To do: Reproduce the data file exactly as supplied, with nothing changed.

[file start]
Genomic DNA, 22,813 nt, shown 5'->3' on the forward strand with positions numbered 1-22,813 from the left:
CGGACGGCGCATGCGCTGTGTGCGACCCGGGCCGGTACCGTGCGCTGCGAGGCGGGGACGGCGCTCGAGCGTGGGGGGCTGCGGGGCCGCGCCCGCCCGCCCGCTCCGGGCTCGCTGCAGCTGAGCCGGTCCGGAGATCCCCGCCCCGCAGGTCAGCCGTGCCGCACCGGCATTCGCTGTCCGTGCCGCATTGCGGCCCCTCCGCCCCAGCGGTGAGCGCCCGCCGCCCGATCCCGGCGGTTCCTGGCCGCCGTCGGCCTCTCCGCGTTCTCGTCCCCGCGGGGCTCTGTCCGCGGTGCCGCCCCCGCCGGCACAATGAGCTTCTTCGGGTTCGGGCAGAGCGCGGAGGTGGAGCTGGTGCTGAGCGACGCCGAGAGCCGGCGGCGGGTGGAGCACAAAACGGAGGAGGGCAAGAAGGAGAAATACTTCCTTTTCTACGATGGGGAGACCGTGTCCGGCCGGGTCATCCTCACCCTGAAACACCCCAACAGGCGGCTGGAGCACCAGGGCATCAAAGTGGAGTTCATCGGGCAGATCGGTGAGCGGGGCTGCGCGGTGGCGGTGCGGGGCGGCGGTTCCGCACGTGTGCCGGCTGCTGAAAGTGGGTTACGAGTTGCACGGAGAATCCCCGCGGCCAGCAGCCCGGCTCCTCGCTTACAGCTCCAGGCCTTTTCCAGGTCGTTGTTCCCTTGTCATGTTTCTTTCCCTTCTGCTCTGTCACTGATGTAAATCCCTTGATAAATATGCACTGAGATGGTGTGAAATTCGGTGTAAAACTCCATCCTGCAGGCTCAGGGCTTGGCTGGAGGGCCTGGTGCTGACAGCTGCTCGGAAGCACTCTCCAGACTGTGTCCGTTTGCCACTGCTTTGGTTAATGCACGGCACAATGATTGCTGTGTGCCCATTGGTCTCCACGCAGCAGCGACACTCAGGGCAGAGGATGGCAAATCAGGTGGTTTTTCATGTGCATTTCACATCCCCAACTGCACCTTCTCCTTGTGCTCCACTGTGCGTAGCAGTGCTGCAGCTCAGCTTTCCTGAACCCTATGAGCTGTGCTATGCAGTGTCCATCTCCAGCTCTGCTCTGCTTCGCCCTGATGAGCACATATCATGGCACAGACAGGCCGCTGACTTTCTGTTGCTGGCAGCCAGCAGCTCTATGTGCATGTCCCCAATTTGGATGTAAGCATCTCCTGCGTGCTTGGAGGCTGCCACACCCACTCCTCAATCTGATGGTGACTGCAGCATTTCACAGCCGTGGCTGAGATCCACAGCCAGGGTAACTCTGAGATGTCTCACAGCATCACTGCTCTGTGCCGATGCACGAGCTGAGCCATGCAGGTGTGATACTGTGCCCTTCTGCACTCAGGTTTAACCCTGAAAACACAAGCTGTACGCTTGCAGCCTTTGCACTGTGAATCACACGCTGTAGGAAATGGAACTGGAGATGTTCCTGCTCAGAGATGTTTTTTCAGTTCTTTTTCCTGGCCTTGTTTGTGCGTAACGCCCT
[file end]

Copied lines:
Genomic DNA, 22,813 nt, shown 5'->3' on the forward strand with positions numbered 1-22,813 from the left:
CGGACGGCGCATGCGCTGTGTGCGACCCGGGCCGGTACCGTGCGCTGCGAGGCGGGGACGGCGCTCGAGCGTGGGGGGCTGCGGGGCCGCGCCCGCCCGCCCGCTCCGGGCTCGCTGCAGCTGAGCCGGTCCGGAGATCCCCGCCCCGCAGGTCAGCCGTGCCGCACCGGCATTCGCTGTCCGTGCCGCATTGCGGCCCCTCCGCCCCAGCGGTGAGCGCCCGCCGCCCGATCCCGGCGGTTCCTGGCCGCCGTCGGCCTCTCCGCGTTCTCGTCCCCGCGGGGCTCTGTCCGCGGTGCCGCCCCCGCCGGCACAATGAGCTTCTTCGGGTTCGGGCAGAGCGCGGAGGTGGAGCTGGTGCTGAGCGACGCCGAGAGCCGGCGGCGGGTGGAGCACAAAACGGAGGAGGGCAAGAAGGAGAAATACTTCCTTTTCTACGATGGGGAGACCGTGTCCGGCCGGGTCATCCTCACCCTGAAACACCCCAACAGGCGGCTGGAGCACCAGGGCATCAAAGTGGAGTTCATCGGGCAGATCGGTGAGCGGGGCTGCGCGGTGGCGGTGCGGGGCGGCGGTTCCGCACGTGTGCCGGCTGCTGAAAGTGGGTTACGAGTTGCACGGAGAATCCCCGCGGCCAGCAGCCCGGCTCCTCGCTTACAGCTCCAGGCCTTTTCCAGGTCGTTGTTCCCTTGTCATGTTTCTTTCCCTTCTGCTCTGTCACTGATGTAAATCCCTTGATAAATATGCACTGAGATGGTGTGAAATTCGGTGTAAAACTCCATCCTGCAGGCTCAGGGCTTGGCTGGAGGGCCTGGTGCTGACAGCTGCTCGGAAGCACTCTCCAGACTGTGTCCGTTTGCCACTGCTTTGGTTAATGCACGGCACAATGATTGCTGTGTGCCCATTGGTCTCCACGCAGCAGCGACACTCAGGGCAGAGGATGGCAAATCAGGTGGTTTTTCATGTGCATTTCACATCCCCAACTGCACCTTCTCCTTGTGCTCCACTGTGCGTAGCAGTGCTGCAGCTCAGCTTTCCTGAACCCTATGAGCTGTGCTATGCAGTGTCCATCTCCAGCTCTGCTCTGCTTCGCCCTGATGAGCACATATCATGGCACAGACAGGCCGCTGACTTTCTGTTGCTGGCAGCCAGCAGCTCTATGTGCATGTCCCCAATTTGGATGTAAGCATCTCCTGCGTGCTTGGAGGCTGCCACACCCACTCCTCAATCTGATGGTGACTGCAGCATTTCACAGCCGTGGCTGAGATCCACAGCCAGGGTAACTCTGAGATGTCTCACAGCATCACTGCTCTGTGCCGATGCACGAGCTGAGCCATGCAGGTGTGATACTGTGCCCTTCTGCACTCAGGTTTAACCCTGAAAACACAAGCTGTACGCTTGCAGCCTTTGCACTGTGAATCACACGCTGTAGGAAATGGAACTGGAGATGTTCCTGCTCAGAGATGTTTTTTCAGTTCTTTTTCCTGGCCTTGTTTGTGCGTAACGCCCT